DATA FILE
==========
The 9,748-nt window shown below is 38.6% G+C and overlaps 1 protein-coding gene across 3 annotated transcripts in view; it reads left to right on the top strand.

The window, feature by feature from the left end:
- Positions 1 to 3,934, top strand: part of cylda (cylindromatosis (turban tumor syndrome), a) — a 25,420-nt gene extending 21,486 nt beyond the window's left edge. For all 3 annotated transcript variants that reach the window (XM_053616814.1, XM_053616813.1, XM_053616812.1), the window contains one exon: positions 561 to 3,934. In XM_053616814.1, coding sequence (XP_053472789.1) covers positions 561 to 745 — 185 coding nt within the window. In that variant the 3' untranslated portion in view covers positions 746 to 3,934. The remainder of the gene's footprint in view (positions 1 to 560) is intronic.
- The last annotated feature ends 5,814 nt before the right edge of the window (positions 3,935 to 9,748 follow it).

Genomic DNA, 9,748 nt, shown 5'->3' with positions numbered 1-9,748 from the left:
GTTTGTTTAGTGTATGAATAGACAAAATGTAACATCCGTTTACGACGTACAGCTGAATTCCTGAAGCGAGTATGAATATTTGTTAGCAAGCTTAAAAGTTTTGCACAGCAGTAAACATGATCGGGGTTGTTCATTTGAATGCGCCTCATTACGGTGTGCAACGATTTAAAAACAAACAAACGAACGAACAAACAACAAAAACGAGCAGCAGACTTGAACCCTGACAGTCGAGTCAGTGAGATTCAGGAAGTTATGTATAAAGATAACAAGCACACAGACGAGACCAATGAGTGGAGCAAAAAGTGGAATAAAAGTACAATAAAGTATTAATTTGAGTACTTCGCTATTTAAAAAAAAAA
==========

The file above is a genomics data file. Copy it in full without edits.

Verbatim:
The 9,748-nt window shown below is 38.6% G+C and overlaps 1 protein-coding gene across 3 annotated transcripts in view; it reads left to right on the top strand.

The window, feature by feature from the left end:
- Positions 1 to 3,934, top strand: part of cylda (cylindromatosis (turban tumor syndrome), a) — a 25,420-nt gene extending 21,486 nt beyond the window's left edge. For all 3 annotated transcript variants that reach the window (XM_053616814.1, XM_053616813.1, XM_053616812.1), the window contains one exon: positions 561 to 3,934. In XM_053616814.1, coding sequence (XP_053472789.1) covers positions 561 to 745 — 185 coding nt within the window. In that variant the 3' untranslated portion in view covers positions 746 to 3,934. The remainder of the gene's footprint in view (positions 1 to 560) is intronic.
- The last annotated feature ends 5,814 nt before the right edge of the window (positions 3,935 to 9,748 follow it).

Genomic DNA, 9,748 nt, shown 5'->3' with positions numbered 1-9,748 from the left:
GTTTGTTTAGTGTATGAATAGACAAAATGTAACATCCGTTTACGACGTACAGCTGAATTCCTGAAGCGAGTATGAATATTTGTTAGCAAGCTTAAAAGTTTTGCACAGCAGTAAACATGATCGGGGTTGTTCATTTGAATGCGCCTCATTACGGTGTGCAACGATTTAAAAACAAACAAACGAACGAACAAACAACAAAAACGAGCAGCAGACTTGAACCCTGACAGTCGAGTCAGTGAGATTCAGGAAGTTATGTATAAAGATAACAAGCACACAGACGAGACCAATGAGTGGAGCAAAAAGTGGAATAAAAGTACAATAAAGTATTAATTTGAGTACTTCGCTATTTAAAAAAAAAA